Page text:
They came out of their tins pretty easily. Some water got into the Nutmese, making it more like the original paté, but the Trumese came out beautifully – it’s good and solid. I will experiment with using as little water as possible in the Nutmese, but really I’d rather be able to go just up the road and pick up a tin or two of Nuttolene.
Update: the Nutmese solidified considerably on cooling.
I needed a quick tea, so I just had a go at veganising a German soup. It seems to have come out okay.
1 litre water
1 can cannelini, haricot or other white beans.
3 carrots chopped.
2 onions, chopped.
1 block smoked tofu, cut into small thin slices.
1 tbl vegan beef-style stock (or use yeast extract)
1 tbl ajwain (celery seed)
1 tbl dried parsley, or fresh equivalent.
1 pack taifun tofu wieners, sliced.
Olive oil for frying
Bring the water to the boil and add the beans, carrots, ajwain, parsley and stock powder. Turn the heat down to low and simmer.
In a separate pan, heat up the olive oil and stir fry the tofu. It doesn’t matter if it breaks up – it’s going into soup – and you want it to be a bit crispy. Once the tofu starts to go crispy, add the onions and turn the heat down. Continue to fry slowly.
When the carrots are cooked, blend the soup. Add the contents of the frying pan and the sliced sausages. Heat through and serve – you should be able to feed two as a meal and four as a snack or starter.
We recently obtained some marmande tomatoes, an unusual looking beastie that is said to taste really good. My other half googled for recipes using them, and found Oven-roasted Marmande Tomatoes, a staple in the south of France, apparently. We had all the ingredients except the fresh herbs (well, technically we have fresh rosemary, growing in the garden, but it was dark) so I decided to give it a go. It was pretty straightforward. I roasted them for longer than specified, but that’s because I have a strong dislike of half-cooked tomatoes. The recipe is highly recommended, and is likely to become a staple in this household whenever we can get hold of interesting tomatoes.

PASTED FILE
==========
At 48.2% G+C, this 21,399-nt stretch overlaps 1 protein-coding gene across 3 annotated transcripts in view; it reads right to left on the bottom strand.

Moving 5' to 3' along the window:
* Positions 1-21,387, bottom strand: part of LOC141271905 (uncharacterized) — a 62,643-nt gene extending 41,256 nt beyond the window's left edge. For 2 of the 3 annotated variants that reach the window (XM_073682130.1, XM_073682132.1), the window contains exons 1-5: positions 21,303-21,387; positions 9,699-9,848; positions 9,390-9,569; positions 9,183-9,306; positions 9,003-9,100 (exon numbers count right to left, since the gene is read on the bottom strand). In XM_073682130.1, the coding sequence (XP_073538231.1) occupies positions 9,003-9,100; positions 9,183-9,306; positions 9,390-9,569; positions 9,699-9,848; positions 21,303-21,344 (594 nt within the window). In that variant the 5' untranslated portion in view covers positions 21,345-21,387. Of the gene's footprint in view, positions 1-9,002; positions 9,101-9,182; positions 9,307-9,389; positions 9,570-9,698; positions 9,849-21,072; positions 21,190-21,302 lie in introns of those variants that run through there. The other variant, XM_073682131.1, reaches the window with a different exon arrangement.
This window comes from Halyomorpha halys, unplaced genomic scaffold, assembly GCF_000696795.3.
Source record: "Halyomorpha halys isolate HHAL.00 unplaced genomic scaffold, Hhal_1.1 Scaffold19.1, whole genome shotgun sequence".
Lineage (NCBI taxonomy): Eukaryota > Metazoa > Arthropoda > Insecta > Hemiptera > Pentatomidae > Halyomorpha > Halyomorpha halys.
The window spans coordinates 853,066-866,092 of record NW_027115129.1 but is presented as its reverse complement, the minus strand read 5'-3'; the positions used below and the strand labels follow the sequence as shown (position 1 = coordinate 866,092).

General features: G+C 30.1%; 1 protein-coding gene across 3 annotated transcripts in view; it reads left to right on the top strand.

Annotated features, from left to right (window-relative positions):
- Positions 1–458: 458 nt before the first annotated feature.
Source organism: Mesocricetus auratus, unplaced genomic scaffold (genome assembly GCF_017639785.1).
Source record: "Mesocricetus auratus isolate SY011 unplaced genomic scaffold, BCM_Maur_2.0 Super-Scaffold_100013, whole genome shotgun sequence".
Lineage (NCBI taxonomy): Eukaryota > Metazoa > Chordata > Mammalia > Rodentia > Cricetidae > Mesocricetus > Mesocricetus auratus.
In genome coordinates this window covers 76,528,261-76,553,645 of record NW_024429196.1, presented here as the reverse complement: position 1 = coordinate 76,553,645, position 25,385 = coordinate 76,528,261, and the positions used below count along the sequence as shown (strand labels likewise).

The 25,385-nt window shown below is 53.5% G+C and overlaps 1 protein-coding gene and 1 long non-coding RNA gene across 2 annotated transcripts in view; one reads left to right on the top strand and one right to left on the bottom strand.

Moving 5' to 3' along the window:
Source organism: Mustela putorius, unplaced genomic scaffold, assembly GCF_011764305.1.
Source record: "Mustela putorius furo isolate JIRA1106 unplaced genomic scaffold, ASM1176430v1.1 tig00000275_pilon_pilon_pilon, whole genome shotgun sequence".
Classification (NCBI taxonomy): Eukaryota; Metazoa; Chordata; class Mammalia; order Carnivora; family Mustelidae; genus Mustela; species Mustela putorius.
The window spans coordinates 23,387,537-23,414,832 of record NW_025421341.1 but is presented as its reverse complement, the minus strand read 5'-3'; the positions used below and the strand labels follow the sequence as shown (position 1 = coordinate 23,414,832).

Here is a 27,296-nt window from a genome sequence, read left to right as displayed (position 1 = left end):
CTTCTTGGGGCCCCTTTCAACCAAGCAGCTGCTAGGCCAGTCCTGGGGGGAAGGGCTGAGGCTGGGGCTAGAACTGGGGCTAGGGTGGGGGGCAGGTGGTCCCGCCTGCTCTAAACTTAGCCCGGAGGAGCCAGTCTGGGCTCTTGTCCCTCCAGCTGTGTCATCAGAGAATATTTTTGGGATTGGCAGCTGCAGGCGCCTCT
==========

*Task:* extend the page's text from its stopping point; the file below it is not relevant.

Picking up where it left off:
We were at a loss as to what would go with it until I remembered that we’d bought a Redwood Foods Cheatin’ turkey style roast with cranberry and wild rice stuffing when Real Foods had been selling them off after the festive season, and that it was still in our freezer. What’s more, it cooked at close to the same temperature as the tomatoes – result! I tend not to like fake meats (I never liked the real thing), but they make a useful compromise with my meat-eating partner. He declares that it is
quite nice, though a little dry. I’d worried that I’d overdone the olive oil in the tomatoes, but he felt that was good with the roast.
But the tomatoes were the stars of this meal. I shall have to see if Waitrose still have them.
It’s disgustingly hot here in Scotland at the moment, and my mind has turned to salad. I came up with the following, based on this dead animal recipe and adapted to the ingredients I had, and the fact that I don’t like celery!
1 cup brown basmati rice